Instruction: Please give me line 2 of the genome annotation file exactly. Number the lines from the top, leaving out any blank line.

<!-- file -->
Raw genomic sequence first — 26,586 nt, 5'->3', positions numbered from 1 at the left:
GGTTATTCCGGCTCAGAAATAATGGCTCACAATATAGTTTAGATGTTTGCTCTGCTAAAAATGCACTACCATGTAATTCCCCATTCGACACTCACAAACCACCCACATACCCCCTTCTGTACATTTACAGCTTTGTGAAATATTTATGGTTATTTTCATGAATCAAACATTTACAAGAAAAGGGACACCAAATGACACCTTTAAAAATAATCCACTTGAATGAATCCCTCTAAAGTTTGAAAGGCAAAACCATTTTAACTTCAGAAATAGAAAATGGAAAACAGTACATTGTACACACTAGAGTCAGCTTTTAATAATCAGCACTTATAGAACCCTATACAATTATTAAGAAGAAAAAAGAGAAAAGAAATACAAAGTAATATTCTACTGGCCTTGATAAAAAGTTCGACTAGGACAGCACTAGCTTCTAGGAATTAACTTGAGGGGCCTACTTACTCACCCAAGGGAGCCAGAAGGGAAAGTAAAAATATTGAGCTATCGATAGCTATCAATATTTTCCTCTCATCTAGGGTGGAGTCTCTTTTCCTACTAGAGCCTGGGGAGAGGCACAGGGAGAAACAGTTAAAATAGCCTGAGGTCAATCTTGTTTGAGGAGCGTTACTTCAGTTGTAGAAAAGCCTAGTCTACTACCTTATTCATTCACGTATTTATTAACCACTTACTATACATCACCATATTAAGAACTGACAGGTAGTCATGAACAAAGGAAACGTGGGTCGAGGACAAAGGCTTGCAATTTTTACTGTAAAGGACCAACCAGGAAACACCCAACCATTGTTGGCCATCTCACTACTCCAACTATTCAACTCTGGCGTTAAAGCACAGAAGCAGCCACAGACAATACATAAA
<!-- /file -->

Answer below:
GGTTATTCCGGCTCAGAAATAATGGCTCACAATATAGTTTAGATGTTTGCTCTGCTAAAAATGCACTACCATGTAATTCCCCATTCGACACTCACAAACCACCCACATACCCCCTTCTGTACATTTACAGCTTTGTGAAATATTTATGGTTATTTTCATGAATCAAACATTTACAAGAAAAGGGACACCAAATGACACCTTTAAAAATAATCCACTTGAATGAATCCCTCTAAAGTTTGAAAGGCAAAACCATTTTAACTTCAGAAATAGAAAATGGAAAACAGTACATTGTACACACTAGAGTCAGCTTTTAATAATCAGCACTTATAGAACCCTATACAATTATTAAGAAGAAAAAAGAGAAAAGAAATACAAAGTAATATTCTACTGGCCTTGATAAAAAGTTCGACTAGGACAGCACTAGCTTCTAGGAATTAACTTGAGGGGCCTACTTACTCACCCAAGGGAGCCAGAAGGGAAAGTAAAAATATTGAGCTATCGATAGCTATCAATATTTTCCTCTCATCTAGGGTGGAGTCTCTTTTCCTACTAGAGCCTGGGGAGAGGCACAGGGAGAAACAGTTAAAATAGCCTGAGGTCAATCTTGTTTGAGGAGCGTTACTTCAGTTGTAGAAAAGCCTAGTCTACTACCTTATTCATTCACGTATTTATTAACCACTTACTATACATCACCATATTAAGAACTGACAGGTAGTCATGAACAAAGGAAACGTGGGTCGAGGACAAAGGCTTGCAATTTTTACTGTAAAGGACCAACCAGGAAACACCCAACCATTGTTGGCCATCTCACTACTCCAACTATTCAACTCTGGCGTTAAAGCACAGAAGCAGCCACAGACAATACATAAA